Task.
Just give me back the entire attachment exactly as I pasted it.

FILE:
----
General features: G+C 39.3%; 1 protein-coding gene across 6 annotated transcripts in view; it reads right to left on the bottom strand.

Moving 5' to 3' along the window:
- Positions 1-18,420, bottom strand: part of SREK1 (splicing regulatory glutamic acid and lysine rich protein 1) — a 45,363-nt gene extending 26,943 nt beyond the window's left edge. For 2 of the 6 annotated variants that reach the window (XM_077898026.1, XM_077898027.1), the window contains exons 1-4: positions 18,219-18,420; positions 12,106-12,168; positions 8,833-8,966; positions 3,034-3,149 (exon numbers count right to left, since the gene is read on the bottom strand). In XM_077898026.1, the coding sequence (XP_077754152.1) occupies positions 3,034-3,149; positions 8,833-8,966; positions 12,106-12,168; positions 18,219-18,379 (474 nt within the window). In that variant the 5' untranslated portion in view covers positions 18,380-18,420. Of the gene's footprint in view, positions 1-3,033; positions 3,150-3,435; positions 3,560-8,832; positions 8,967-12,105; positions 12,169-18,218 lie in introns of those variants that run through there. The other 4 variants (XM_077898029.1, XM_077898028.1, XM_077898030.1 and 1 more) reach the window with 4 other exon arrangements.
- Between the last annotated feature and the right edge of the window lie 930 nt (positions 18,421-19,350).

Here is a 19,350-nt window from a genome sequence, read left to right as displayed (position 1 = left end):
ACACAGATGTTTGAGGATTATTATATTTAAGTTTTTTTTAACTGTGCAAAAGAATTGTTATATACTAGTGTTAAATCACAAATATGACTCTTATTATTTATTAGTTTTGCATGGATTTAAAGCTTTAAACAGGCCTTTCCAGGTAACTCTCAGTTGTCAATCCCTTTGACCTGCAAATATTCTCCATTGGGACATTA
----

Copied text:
General features: G+C 39.3%; 1 protein-coding gene across 6 annotated transcripts in view; it reads right to left on the bottom strand.

Moving 5' to 3' along the window:
- Positions 1-18,420, bottom strand: part of SREK1 (splicing regulatory glutamic acid and lysine rich protein 1) — a 45,363-nt gene extending 26,943 nt beyond the window's left edge. For 2 of the 6 annotated variants that reach the window (XM_077898026.1, XM_077898027.1), the window contains exons 1-4: positions 18,219-18,420; positions 12,106-12,168; positions 8,833-8,966; positions 3,034-3,149 (exon numbers count right to left, since the gene is read on the bottom strand). In XM_077898026.1, the coding sequence (XP_077754152.1) occupies positions 3,034-3,149; positions 8,833-8,966; positions 12,106-12,168; positions 18,219-18,379 (474 nt within the window). In that variant the 5' untranslated portion in view covers positions 18,380-18,420. Of the gene's footprint in view, positions 1-3,033; positions 3,150-3,435; positions 3,560-8,832; positions 8,967-12,105; positions 12,169-18,218 lie in introns of those variants that run through there. The other 4 variants (XM_077898029.1, XM_077898028.1, XM_077898030.1 and 1 more) reach the window with 4 other exon arrangements.
- Between the last annotated feature and the right edge of the window lie 930 nt (positions 18,421-19,350).

Here is a 19,350-nt window from a genome sequence, read left to right as displayed (position 1 = left end):
ACACAGATGTTTGAGGATTATTATATTTAAGTTTTTTTTAACTGTGCAAAAGAATTGTTATATACTAGTGTTAAATCACAAATATGACTCTTATTATTTATTAGTTTTGCATGGATTTAAAGCTTTAAACAGGCCTTTCCAGGTAACTCTCAGTTGTCAATCCCTTTGACCTGCAAATATTCTCCATTGGGACATTA